To run Clip Studio Paint effectively, our computer must meet certain system requirements. These requirements are slightly different for PC than for Mac, so please check the system requirements carefully against the computer that you will be installing the software on to ensure that Clip Studio Paint will run properly.

Both PC and Mac computers have the following requirements for use of the program:

  • Storage space:

    • At least 3 GB of storage space available on the hard drive
  • Tablet:

    • Pen tablet or tablet monitor that supports a pressure sensitive stylus – WACOM products are recommended
  • Monitor:

    • XGA (1,024 * 768) or higher required, WXGA (1,280 * 768) or higher recommended, high color (16 bit 65536 color) or higher required
  • Scanner:

    • Scanners compatible with TWAIN
  • Printer:

    • Printer compatible with the aforementioned OS
  • Internet access:

    • An internet connection will be necessary for license authentication


Windows system requirements

The following are the requirements for running Clip Studio Paint Version 1.7.4 on Windows:

  • OS:

    • Microsoft Windows English OS
    • Windows 7 (32 bit/64 bit) Service Pack 1 or later is required
    • Windows 8.1 (32 bit/64 bit)
    • Windows 10 (32 bit/64 bit)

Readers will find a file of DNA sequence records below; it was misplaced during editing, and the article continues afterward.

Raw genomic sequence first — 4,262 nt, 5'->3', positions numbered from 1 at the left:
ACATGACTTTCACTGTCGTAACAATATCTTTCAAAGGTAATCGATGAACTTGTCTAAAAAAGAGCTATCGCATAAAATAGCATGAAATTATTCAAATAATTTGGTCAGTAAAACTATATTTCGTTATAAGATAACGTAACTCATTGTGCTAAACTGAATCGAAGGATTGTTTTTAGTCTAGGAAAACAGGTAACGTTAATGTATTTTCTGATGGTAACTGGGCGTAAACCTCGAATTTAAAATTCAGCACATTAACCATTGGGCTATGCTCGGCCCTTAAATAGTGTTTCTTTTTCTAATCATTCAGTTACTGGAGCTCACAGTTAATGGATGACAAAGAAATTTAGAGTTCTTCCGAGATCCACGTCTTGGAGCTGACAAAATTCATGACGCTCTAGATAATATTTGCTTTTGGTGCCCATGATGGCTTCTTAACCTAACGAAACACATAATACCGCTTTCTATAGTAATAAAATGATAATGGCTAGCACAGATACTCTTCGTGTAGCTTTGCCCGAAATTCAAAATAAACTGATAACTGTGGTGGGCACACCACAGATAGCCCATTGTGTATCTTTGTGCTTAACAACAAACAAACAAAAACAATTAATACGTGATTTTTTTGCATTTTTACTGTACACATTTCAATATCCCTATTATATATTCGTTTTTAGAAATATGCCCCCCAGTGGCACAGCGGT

• Main Computer/CPU:

    • Intel processors compatible with SSE2 or an AMD CPU
    • GPUs compatible with OpenGL 2.1
    • 2 GB memory or more is required, 8 GB or more is recommended


Memory space and CPU capability are required for top software performance regarding image size, number of layers, and so on. Generally, the larger the image size and the number of layers, the more memory, and the faster CPU will be required.

  • Tablet:

    • Computers compatible with Windows Ink Platform
    • Pen tablet or tablet monitor that supports a pressure-sensitive stylus (compatible with Wintab)
    • For tablets compatible with Wintab, WACOM devices are recommended

Mac OS requirements

If you are using a macOS computer, you will need to meet the following system requirements to run Clip Studio Paint version 1.7.4:

  • OS:

    • macOS English OS 10.10, 10.11, and 10.13
  • Main Computer/CPU:

    • Intel processor
    • GPUs compatible with OpenGL 2.1
    • 2 GB memory or more is required, 8 GB or more is recommended

We'll go into tablets in more detail in the About graphics tablets section.

If your computer system meets or exceeds the requirements listed, then it's time to install the program!

Installing the program

To purchase and download the Clip Studio Paint program, you will need an internet connection. The program is available through the Clip Studio website. To access the English version of the website, you will need to visit the URL http://www.clipstudio.net/en in your internet browser.